Well, maybe the interview isn’t as complex as the circumstances we did it under at Complexity Fest 2018 in the wonderful city of Haarlem, Netherlands. I got the chance to meet up with Sweden’s talented up-and-coming grind-/mathcore group God Mother, who gathered a lot of good reputation due to their supporting of The Dillinger Escape Plan. Now that Dillinger are gone, they are named the future of the genre. Well, a little complex thing before the interview: as we did the interview with the band in full, it got a bit confusing as to who was speaking while transcribing it, so I collected it as God Mother, speaking for the whole band.
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It Djents: Hey! How do you feel about playing this festival today?
God Mother: The venue is very big and professional. You can even hear the concert going on backstage. And I’m very excited for our stage, because there are stairs, a balcony and a lot of stuff to climb on. There are also lights on the stairs, which feels like a highschool prom, if you know what I mean.
ID: Haha, yeah, so you will use the venue as your place to perform?
GM: We’ll see what we can do, but we have a little surprise as a back-up!
ID: And your live show, is it planned or improvised?
GM: It’s a bit of both. We are indeed very organized with our setlist, but we don’t plan what we do while playing. We have some elements in our performance that come back. Also there are slots in the set where we can do this, but it’s mostly improvised. We don’t program lights or stuff like this. If we would ever do this, we need to practice, haha!
ID: I’ve seen you live on tour with TDEP and at Brutal Assault, where you’ve been the very first band of more than 120. How did it feel to start a festival?
GM: Well, this was the biggest show of our experience and somehow felt super weird, because we were the first band. So we didn’t know what to expect and there would be maybe 100 people or something, but there’ve been more than 1000! Really cool.
My strap broke and I hurt myself, but overall I was so happy because it was a great show“. Czech Republic seem to like heavy noises and blast beats!
ID: Tell me about the reception of your new record!
GM: It’s been over our expectations. We got a lot of good reviews from big blogs and are very happy about this. It was also the first time we had some PR from magazines. We also released songs earlier, which we never did before. The first release on a record label as well, as we did everything by ourselves in the past. It will make more people listen to our music. Also the people are way more nice in emails, they reach out to us and tell us they like our music. It was much bigger for us in every aspect!
ID: And are you already working on new stuff?
GM: We have a couple of songs ready, but we don’t have a studio date or something. We need to writemore, but it will hopefully take not too long.
ID: Speaking of too long. Your songs are quite compact and short. When do you know a song has its correct length?
GM: Sometimes we write a 2-3 minute song and we usually take away stuff so it becomes about one minute. It’s done when it’s as compact and intense as possible. We get down to a minute or a half, but initially it’s a way longer song. We just keep the really good riffs and throw away the rest. Our music has to be as intense as possible, and music is more intense when it’s short!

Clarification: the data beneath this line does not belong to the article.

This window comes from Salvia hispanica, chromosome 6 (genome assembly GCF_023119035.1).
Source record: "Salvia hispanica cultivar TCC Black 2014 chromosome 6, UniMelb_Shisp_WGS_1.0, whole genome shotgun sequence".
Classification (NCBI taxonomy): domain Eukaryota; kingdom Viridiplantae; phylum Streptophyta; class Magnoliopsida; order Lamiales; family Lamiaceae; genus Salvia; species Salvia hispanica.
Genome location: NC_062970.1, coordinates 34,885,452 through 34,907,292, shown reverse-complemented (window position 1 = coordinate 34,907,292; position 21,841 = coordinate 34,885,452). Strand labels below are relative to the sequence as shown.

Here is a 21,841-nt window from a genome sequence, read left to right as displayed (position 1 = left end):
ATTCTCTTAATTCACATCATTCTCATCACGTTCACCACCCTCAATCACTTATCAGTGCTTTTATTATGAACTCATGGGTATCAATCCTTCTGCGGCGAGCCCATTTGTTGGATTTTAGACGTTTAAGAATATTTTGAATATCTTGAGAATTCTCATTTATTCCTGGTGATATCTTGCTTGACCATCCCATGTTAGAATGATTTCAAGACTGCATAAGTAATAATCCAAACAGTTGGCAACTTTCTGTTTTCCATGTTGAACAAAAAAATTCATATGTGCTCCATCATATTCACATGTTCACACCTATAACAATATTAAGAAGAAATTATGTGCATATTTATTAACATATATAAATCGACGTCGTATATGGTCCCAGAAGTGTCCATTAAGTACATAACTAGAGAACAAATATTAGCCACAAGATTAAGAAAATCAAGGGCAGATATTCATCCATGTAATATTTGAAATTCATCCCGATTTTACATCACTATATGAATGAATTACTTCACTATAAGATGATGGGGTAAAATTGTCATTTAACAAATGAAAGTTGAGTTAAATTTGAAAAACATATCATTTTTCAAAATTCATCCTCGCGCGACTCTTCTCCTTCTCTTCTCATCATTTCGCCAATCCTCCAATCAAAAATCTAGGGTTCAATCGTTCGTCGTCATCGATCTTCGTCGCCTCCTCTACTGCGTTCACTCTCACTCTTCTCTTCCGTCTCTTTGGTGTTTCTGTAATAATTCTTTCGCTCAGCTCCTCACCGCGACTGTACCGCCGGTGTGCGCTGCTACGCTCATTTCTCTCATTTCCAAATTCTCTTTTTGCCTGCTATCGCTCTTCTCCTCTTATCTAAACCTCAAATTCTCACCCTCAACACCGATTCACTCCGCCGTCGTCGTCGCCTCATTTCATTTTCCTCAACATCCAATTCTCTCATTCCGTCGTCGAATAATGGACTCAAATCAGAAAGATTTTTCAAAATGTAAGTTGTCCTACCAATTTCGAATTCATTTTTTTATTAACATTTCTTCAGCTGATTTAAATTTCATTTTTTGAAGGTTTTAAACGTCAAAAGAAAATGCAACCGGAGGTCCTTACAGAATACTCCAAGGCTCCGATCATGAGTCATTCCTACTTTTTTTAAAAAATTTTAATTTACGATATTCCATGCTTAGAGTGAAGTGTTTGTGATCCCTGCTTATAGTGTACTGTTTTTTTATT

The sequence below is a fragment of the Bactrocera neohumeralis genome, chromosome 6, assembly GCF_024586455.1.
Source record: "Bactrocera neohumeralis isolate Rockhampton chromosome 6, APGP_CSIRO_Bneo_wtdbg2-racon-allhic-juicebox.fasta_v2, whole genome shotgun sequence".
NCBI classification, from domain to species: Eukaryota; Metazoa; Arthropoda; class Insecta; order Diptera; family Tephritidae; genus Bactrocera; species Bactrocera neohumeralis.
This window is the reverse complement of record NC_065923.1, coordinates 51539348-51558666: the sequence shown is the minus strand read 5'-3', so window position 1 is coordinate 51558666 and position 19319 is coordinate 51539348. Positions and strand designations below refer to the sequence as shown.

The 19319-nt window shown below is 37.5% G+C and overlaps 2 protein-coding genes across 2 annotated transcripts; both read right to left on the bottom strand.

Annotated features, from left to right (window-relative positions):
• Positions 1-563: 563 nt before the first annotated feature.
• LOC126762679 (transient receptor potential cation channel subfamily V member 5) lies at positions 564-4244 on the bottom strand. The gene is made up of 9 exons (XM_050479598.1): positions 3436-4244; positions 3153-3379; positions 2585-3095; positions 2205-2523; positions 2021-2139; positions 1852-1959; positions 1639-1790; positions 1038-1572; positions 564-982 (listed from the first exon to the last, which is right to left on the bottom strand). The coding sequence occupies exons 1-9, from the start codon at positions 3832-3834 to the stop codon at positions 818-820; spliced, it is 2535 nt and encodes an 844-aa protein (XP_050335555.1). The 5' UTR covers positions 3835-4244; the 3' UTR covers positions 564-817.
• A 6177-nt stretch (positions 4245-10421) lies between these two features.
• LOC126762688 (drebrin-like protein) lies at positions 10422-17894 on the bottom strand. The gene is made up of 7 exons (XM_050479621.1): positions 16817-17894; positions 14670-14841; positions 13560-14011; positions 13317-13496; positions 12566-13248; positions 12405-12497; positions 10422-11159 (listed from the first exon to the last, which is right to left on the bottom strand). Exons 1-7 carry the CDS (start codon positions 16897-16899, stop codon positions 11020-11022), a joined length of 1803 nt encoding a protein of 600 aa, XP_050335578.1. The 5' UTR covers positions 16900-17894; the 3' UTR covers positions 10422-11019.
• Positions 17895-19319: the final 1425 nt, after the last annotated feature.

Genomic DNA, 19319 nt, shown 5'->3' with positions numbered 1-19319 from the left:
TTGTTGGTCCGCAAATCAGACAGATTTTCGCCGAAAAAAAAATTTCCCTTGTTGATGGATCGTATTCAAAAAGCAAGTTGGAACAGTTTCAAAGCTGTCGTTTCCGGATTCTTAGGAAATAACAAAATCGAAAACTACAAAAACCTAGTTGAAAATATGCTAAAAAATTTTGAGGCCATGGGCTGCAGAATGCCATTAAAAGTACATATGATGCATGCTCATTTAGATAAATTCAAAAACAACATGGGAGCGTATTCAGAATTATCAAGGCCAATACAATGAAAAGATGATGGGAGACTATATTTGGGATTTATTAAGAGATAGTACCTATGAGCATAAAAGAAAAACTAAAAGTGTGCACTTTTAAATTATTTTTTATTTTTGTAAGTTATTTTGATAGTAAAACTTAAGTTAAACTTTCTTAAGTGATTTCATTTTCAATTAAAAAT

ID: I can imagine that your music isn’t for everyone. How do you feel about people stating that you don’t even play music?
GM: I get their point of view, because it’s hard to get into this kind of music. For me it started with Black Sabbath and Slayer. The first time I heard TDEP I couldn’t understand it, because it was too weird for me. I went on, listened to bands like Meshuggah and got behind this with time.
ID: You said TDEP. Tell me, how did you get on tour with them?
GM: We basically reached out to them when they were coming to Stockholm. They had no support and we wrote them at Party Smasher, asking to sign us, as our album was done. We also asked if we could open for them. Afterwards we asked for the European tour and got it as well.
We’ve been a strictly basement-show DIY band. Getting to support Dillinger was so big for us and the European show was also weird. It sounds a bit strange, but it only happened because of the bus crash. It happened one day after our show. Don’t get me wrong, we are glad the guys are alright! But without that they would’ve continued their tour and we wouldn’t have supported them on their rescheduled run. They’ve been so nice to us!
ID: And how do you feel about the fact that they broke up now?
GM: I get why they did it. They’ve been a full touring band for 20 years with very intense live shows and this won’t be possible for them in 10-15 years. They always go 100%. You cant do this forever. They ended on top of their career and they are as big as they never were. It was also the biggest tour they ever played when we supported them, which is even more of an honor.
ID: At the end, is there anything you would like to add?
GM: It’s nice to be here, hope people are having a great time!
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